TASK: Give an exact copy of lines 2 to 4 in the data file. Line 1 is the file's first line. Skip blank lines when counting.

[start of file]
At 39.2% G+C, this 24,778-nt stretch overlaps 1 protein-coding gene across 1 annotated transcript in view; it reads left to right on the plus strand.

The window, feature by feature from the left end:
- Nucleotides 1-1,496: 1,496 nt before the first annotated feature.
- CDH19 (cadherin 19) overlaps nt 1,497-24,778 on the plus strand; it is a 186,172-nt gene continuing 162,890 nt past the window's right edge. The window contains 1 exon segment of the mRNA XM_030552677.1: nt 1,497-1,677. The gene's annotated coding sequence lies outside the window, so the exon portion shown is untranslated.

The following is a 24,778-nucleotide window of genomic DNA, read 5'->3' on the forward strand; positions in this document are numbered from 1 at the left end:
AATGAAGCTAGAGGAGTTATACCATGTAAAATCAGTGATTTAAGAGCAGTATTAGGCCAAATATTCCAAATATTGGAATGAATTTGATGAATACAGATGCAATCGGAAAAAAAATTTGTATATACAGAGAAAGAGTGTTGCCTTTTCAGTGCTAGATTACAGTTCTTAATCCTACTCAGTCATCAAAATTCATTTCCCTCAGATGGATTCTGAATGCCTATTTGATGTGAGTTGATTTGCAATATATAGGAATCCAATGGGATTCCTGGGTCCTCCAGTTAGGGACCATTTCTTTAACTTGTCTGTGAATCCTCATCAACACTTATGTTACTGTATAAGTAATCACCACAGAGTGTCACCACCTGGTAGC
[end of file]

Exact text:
The window, feature by feature from the left end:
- Nucleotides 1-1,496: 1,496 nt before the first annotated feature.
- CDH19 (cadherin 19) overlaps nt 1,497-24,778 on the plus strand; it is a 186,172-nt gene continuing 162,890 nt past the window's right edge. The window contains 1 exon segment of the mRNA XM_030552677.1: nt 1,497-1,677. The gene's annotated coding sequence lies outside the window, so the exon portion shown is untranslated.